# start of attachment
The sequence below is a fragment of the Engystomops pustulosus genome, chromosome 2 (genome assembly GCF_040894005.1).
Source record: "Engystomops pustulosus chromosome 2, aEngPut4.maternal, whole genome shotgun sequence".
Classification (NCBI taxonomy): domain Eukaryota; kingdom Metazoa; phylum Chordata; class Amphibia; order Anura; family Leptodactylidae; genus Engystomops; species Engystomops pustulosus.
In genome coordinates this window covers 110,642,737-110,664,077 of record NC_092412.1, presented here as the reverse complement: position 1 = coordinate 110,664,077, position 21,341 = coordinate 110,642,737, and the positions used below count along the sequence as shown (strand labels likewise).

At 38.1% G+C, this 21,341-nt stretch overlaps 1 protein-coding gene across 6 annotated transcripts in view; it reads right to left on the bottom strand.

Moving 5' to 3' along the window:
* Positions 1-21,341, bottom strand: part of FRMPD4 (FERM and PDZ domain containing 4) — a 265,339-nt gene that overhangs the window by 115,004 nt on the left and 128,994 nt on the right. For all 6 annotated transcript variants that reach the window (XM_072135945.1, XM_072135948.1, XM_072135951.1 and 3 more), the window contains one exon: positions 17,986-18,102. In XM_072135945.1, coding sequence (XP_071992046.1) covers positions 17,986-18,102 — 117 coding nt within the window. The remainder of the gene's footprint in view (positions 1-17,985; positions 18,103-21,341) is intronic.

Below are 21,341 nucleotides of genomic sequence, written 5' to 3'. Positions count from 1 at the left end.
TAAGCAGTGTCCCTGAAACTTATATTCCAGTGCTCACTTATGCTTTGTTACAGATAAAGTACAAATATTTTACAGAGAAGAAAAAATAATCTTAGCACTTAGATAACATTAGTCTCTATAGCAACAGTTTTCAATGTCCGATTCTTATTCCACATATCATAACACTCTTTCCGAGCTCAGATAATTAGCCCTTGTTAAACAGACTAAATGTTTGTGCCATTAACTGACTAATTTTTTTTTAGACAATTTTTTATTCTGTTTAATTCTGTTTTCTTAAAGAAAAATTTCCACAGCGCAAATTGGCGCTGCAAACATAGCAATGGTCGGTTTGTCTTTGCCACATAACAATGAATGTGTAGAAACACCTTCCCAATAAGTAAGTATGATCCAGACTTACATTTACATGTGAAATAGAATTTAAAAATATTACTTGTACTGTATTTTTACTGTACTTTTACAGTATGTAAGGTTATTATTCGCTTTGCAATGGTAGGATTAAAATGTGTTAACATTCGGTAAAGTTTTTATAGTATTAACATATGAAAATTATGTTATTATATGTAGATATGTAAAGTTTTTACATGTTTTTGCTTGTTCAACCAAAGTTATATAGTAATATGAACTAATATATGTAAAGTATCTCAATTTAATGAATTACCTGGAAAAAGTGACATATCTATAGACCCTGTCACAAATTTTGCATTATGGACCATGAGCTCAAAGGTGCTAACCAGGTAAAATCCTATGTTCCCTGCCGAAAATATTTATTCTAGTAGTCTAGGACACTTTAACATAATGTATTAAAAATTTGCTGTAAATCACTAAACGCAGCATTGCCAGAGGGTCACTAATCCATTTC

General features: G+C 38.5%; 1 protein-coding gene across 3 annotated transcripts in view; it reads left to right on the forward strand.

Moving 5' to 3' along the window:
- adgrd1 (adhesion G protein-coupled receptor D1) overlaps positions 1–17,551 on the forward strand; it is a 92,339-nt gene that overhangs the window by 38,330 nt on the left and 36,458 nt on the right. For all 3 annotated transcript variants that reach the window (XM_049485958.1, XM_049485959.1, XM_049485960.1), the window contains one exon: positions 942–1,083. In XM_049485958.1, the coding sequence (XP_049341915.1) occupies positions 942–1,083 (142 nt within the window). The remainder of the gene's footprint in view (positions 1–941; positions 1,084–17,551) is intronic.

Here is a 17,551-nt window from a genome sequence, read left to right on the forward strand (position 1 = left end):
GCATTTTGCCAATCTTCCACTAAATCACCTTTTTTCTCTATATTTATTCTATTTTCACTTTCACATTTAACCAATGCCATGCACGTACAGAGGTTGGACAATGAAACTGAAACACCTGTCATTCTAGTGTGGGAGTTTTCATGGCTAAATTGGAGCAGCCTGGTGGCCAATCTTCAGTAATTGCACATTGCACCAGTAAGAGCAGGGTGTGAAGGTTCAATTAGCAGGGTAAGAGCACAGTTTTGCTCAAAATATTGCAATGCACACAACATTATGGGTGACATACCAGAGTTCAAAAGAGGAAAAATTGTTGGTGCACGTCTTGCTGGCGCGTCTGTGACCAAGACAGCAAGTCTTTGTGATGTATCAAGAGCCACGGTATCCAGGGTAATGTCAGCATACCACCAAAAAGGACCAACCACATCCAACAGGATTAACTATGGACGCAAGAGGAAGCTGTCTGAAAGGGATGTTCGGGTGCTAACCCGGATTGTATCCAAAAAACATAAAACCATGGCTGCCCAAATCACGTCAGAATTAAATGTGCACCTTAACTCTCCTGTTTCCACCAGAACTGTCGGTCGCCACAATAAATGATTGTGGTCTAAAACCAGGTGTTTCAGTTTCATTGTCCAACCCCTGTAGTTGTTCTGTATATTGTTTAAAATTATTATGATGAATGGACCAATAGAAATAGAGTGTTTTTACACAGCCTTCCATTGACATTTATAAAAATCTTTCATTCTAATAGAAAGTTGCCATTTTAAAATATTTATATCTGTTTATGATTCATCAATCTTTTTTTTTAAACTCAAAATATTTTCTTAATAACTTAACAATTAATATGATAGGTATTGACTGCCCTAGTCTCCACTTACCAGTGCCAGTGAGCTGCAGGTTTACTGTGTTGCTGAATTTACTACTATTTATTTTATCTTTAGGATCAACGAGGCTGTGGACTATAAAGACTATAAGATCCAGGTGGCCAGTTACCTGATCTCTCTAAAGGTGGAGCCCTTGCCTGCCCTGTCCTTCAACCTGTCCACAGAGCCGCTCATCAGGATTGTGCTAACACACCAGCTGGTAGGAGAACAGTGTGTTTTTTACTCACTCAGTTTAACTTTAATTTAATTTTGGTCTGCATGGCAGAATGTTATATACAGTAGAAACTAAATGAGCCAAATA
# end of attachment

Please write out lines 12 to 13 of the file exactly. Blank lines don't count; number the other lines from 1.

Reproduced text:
- adgrd1 (adhesion G protein-coupled receptor D1) overlaps positions 1–17,551 on the forward strand; it is a 92,339-nt gene that overhangs the window by 38,330 nt on the left and 36,458 nt on the right. For all 3 annotated transcript variants that reach the window (XM_049485958.1, XM_049485959.1, XM_049485960.1), the window contains one exon: positions 942–1,083. In XM_049485958.1, the coding sequence (XP_049341915.1) occupies positions 942–1,083 (142 nt within the window). The remainder of the gene's footprint in view (positions 1–941; positions 1,084–17,551) is intronic.

Here is a 17,551-nt window from a genome sequence, read left to right on the forward strand (position 1 = left end):